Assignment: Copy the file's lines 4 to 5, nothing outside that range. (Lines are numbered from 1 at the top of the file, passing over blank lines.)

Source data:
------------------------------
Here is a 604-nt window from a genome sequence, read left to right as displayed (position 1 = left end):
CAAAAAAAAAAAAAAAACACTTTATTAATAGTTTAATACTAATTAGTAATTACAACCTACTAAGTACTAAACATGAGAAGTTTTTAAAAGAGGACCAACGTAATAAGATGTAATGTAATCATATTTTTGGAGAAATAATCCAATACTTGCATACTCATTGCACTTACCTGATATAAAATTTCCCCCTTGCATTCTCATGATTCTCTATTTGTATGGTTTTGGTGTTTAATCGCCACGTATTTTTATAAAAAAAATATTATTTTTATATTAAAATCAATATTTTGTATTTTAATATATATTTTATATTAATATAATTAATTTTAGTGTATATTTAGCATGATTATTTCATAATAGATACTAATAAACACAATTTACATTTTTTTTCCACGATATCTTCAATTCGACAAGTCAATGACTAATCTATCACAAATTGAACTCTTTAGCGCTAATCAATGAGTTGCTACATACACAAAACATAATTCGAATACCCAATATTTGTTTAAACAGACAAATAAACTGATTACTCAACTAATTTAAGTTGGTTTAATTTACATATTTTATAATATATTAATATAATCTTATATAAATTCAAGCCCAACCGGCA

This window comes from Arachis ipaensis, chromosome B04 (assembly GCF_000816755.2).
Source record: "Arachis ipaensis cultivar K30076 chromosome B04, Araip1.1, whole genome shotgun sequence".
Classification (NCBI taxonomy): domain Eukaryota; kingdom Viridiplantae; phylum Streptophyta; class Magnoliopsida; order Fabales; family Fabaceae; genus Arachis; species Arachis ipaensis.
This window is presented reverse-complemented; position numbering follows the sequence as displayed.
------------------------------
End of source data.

Source record: "Arachis ipaensis cultivar K30076 chromosome B04, Araip1.1, whole genome shotgun sequence".
Classification (NCBI taxonomy): domain Eukaryota; kingdom Viridiplantae; phylum Streptophyta; class Magnoliopsida; order Fabales; family Fabaceae; genus Arachis; species Arachis ipaensis.